fbpx The Internet Is Pushing to Destigmatize HSV-1 and HSV-2

STDs and STIs - Herpes | December 8, 2021, 3:41 CST

The Internet Is Pushing to Destigmatize HSV-1 and HSV-2

Content creators are fighting back against herpes' longtime stigma.

Written by

Meggie Gates
Illustration by Josh Christensen

Often deployed as a punchline or insult, the sexually transmitted disease herpes remains a hot button topic in media, film and television. Historically, it's been understood as something uncontrollable and dangerous, stoking people's fears. As society progresses scientifically, making strides in the medical field toward treating longer-lasting STDs/STIs, content creators are spreading information about herpes intended to normalize—and not stigmatize—the disease.

It's really not that funny

There's a definite distinction between HSV-1 and HSV-2.

HSV-1 primarily causes oral herpes or cold sores and affects 50 percent to 80 percent of American adults. It is spread from one person to another via kissing or oral sex, whereas HSV-2 is typically contracted via vaginal, anal or oral sex.

HSV-2 has been on the rise since the 1980s, jumping 30 percent during that decade, corresponding to 45 million people affected in the noninstitutionalized civilian population. This translates to roughly 1 in 5 people being affected by the disease—a huge number of people to dismiss with a punchline.

"Herpes is always the easiest thing to make a joke about," said Alex Collyard, a comedian and TikTok influencer who has recently started posting about his own journey with herpes. "It's jokes about how people are clingy 'like herpes' or something along those lines, and it's the only thing you ever hear about—that it's forever and there's no cure."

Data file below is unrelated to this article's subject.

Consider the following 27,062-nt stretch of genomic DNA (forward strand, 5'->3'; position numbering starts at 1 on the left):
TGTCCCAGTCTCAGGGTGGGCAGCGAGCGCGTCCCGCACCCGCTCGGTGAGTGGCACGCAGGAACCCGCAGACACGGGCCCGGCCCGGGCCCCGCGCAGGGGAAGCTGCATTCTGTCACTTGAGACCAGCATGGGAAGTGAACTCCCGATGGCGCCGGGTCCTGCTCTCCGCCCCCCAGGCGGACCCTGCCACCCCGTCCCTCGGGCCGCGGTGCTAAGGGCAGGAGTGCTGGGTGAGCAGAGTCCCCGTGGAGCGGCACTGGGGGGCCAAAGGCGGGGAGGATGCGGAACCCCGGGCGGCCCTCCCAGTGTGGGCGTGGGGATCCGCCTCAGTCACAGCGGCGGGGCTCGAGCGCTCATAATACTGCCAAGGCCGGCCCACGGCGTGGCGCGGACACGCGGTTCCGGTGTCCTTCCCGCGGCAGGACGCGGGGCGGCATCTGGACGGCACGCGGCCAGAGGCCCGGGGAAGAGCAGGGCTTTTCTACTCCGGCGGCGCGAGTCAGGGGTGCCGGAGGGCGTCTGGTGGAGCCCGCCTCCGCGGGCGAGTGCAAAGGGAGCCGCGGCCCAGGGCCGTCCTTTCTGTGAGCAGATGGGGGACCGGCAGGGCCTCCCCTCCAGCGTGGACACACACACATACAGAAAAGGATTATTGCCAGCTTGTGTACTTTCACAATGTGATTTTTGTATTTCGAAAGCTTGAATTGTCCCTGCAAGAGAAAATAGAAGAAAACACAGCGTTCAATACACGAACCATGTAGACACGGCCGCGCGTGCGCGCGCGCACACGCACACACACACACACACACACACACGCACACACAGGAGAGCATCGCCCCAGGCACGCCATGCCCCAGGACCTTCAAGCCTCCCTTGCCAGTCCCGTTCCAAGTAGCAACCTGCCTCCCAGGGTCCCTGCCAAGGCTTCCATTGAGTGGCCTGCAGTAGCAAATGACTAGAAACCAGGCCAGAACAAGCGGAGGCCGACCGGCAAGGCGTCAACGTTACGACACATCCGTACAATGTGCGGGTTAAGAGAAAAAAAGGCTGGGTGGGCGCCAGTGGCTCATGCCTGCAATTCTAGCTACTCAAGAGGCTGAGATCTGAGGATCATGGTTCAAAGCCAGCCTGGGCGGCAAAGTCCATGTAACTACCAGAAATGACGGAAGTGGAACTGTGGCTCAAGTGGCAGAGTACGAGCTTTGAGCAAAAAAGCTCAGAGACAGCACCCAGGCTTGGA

Despite its history as a comedic punching bag, online influencers have begun talking earnestly about living with herpes, turning the tide toward a future filled with positive conversations about the disease.

"The sex community I'm a part of has seen a lot of people take to the internet to be at the forefront of reframing herpes," said Melissa Novak, a licensed clinical social worker (LCSW) and certified sex therapist based in Chicago, Illinois. "TikTok serves as that intimate platform for a lot of people to hear creators talk about living with the disease and how they're beautiful despite what others say."

Social healing with social media

Well-known TikTok accounts (and those who have become well-known through this endeavor) have taken to speaking openly about herpes and people's long-held misconceptions.

After years of being shamed, ghosted and insulted for having herpes, people like Suzanna Brusikiewicz (@suzbub on TikTok) are taking to the internet to openly discuss a disease they've been taught to look at with disgust. This liberation can be incredibly cathartic for people living with the disease.

"I always get people hitting me up being, like, thank you for talking about it online," Collyard said. "That's really nice. It's nice to not feel disgusted about it."

With its capacity to widely and quickly disseminate information, social media has reclaimed the negative association often linked with herpes. Among the false rumors long perpetuated by local and national news outlets and the internet, the overblown stigma of herpes has started to come in check. TikTok and Instagram have provided powerful public forums describing how common herpes is, how to treat it and how to communicate honestly with your partner about safe sex going forward.